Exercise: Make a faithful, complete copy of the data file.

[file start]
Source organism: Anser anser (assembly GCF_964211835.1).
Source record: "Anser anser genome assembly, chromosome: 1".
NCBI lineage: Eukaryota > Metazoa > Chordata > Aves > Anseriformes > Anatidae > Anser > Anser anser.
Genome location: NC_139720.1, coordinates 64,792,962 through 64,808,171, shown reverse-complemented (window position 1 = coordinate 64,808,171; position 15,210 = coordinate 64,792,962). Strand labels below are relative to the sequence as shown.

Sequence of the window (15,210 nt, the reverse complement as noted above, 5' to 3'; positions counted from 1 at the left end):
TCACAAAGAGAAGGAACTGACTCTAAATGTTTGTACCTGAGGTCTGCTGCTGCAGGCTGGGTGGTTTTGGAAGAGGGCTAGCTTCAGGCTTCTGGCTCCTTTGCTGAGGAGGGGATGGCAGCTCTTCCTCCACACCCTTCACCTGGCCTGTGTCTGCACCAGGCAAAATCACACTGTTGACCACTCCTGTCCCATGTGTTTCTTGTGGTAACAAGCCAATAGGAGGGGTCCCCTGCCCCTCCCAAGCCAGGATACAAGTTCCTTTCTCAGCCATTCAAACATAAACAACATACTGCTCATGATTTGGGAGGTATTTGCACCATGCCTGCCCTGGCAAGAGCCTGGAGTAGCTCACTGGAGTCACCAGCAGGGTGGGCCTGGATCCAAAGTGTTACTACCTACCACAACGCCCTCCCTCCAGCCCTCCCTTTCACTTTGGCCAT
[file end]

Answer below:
Source organism: Anser anser (assembly GCF_964211835.1).
Source record: "Anser anser genome assembly, chromosome: 1".
NCBI lineage: Eukaryota > Metazoa > Chordata > Aves > Anseriformes > Anatidae > Anser > Anser anser.
Genome location: NC_139720.1, coordinates 64,792,962 through 64,808,171, shown reverse-complemented (window position 1 = coordinate 64,808,171; position 15,210 = coordinate 64,792,962). Strand labels below are relative to the sequence as shown.

Sequence of the window (15,210 nt, the reverse complement as noted above, 5' to 3'; positions counted from 1 at the left end):
TCACAAAGAGAAGGAACTGACTCTAAATGTTTGTACCTGAGGTCTGCTGCTGCAGGCTGGGTGGTTTTGGAAGAGGGCTAGCTTCAGGCTTCTGGCTCCTTTGCTGAGGAGGGGATGGCAGCTCTTCCTCCACACCCTTCACCTGGCCTGTGTCTGCACCAGGCAAAATCACACTGTTGACCACTCCTGTCCCATGTGTTTCTTGTGGTAACAAGCCAATAGGAGGGGTCCCCTGCCCCTCCCAAGCCAGGATACAAGTTCCTTTCTCAGCCATTCAAACATAAACAACATACTGCTCATGATTTGGGAGGTATTTGCACCATGCCTGCCCTGGCAAGAGCCTGGAGTAGCTCACTGGAGTCACCAGCAGGGTGGGCCTGGATCCAAAGTGTTACTACCTACCACAACGCCCTCCCTCCAGCCCTCCCTTTCACTTTGGCCAT